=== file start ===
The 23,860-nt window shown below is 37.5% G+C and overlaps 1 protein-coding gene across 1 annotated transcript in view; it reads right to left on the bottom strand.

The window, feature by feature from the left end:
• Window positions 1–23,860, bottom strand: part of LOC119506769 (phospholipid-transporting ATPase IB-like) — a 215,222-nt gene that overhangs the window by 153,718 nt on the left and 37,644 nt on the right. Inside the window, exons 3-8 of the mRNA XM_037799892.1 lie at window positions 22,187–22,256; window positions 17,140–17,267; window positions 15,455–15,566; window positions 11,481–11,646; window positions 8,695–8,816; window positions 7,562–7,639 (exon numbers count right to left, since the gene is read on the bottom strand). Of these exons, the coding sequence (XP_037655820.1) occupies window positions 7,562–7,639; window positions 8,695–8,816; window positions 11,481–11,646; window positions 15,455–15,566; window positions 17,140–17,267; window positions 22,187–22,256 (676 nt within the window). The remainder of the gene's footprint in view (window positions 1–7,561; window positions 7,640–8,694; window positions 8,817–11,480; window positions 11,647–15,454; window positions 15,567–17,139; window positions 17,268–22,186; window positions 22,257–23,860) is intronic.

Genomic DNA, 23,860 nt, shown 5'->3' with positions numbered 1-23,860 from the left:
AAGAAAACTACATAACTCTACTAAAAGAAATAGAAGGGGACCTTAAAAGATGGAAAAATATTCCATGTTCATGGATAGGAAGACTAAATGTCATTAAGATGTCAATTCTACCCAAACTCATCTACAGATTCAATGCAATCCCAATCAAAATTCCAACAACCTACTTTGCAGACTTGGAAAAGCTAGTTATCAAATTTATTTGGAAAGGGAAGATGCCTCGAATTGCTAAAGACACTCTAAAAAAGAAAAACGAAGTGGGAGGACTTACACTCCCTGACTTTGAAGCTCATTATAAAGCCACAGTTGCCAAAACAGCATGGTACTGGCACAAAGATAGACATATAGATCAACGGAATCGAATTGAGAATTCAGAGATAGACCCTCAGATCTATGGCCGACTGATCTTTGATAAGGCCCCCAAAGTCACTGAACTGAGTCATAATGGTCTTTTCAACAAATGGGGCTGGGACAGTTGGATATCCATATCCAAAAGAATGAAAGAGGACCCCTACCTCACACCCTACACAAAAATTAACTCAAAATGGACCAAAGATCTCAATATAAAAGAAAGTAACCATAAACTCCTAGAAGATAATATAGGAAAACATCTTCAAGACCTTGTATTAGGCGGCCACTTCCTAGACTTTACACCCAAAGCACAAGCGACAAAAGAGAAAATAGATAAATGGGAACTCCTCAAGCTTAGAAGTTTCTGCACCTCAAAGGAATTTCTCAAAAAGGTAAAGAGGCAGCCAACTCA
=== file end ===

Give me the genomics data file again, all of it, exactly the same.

The 23,860-nt window shown below is 37.5% G+C and overlaps 1 protein-coding gene across 1 annotated transcript in view; it reads right to left on the bottom strand.

The window, feature by feature from the left end:
• Window positions 1–23,860, bottom strand: part of LOC119506769 (phospholipid-transporting ATPase IB-like) — a 215,222-nt gene that overhangs the window by 153,718 nt on the left and 37,644 nt on the right. Inside the window, exons 3-8 of the mRNA XM_037799892.1 lie at window positions 22,187–22,256; window positions 17,140–17,267; window positions 15,455–15,566; window positions 11,481–11,646; window positions 8,695–8,816; window positions 7,562–7,639 (exon numbers count right to left, since the gene is read on the bottom strand). Of these exons, the coding sequence (XP_037655820.1) occupies window positions 7,562–7,639; window positions 8,695–8,816; window positions 11,481–11,646; window positions 15,455–15,566; window positions 17,140–17,267; window positions 22,187–22,256 (676 nt within the window). The remainder of the gene's footprint in view (window positions 1–7,561; window positions 7,640–8,694; window positions 8,817–11,480; window positions 11,647–15,454; window positions 15,567–17,139; window positions 17,268–22,186; window positions 22,257–23,860) is intronic.

Genomic DNA, 23,860 nt, shown 5'->3' with positions numbered 1-23,860 from the left:
AAGAAAACTACATAACTCTACTAAAAGAAATAGAAGGGGACCTTAAAAGATGGAAAAATATTCCATGTTCATGGATAGGAAGACTAAATGTCATTAAGATGTCAATTCTACCCAAACTCATCTACAGATTCAATGCAATCCCAATCAAAATTCCAACAACCTACTTTGCAGACTTGGAAAAGCTAGTTATCAAATTTATTTGGAAAGGGAAGATGCCTCGAATTGCTAAAGACACTCTAAAAAAGAAAAACGAAGTGGGAGGACTTACACTCCCTGACTTTGAAGCTCATTATAAAGCCACAGTTGCCAAAACAGCATGGTACTGGCACAAAGATAGACATATAGATCAACGGAATCGAATTGAGAATTCAGAGATAGACCCTCAGATCTATGGCCGACTGATCTTTGATAAGGCCCCCAAAGTCACTGAACTGAGTCATAATGGTCTTTTCAACAAATGGGGCTGGGACAGTTGGATATCCATATCCAAAAGAATGAAAGAGGACCCCTACCTCACACCCTACACAAAAATTAACTCAAAATGGACCAAAGATCTCAATATAAAAGAAAGTAACCATAAACTCCTAGAAGATAATATAGGAAAACATCTTCAAGACCTTGTATTAGGCGGCCACTTCCTAGACTTTACACCCAAAGCACAAGCGACAAAAGAGAAAATAGATAAATGGGAACTCCTCAAGCTTAGAAGTTTCTGCACCTCAAAGGAATTTCTCAAAAAGGTAAAGAGGCAGCCAACTCA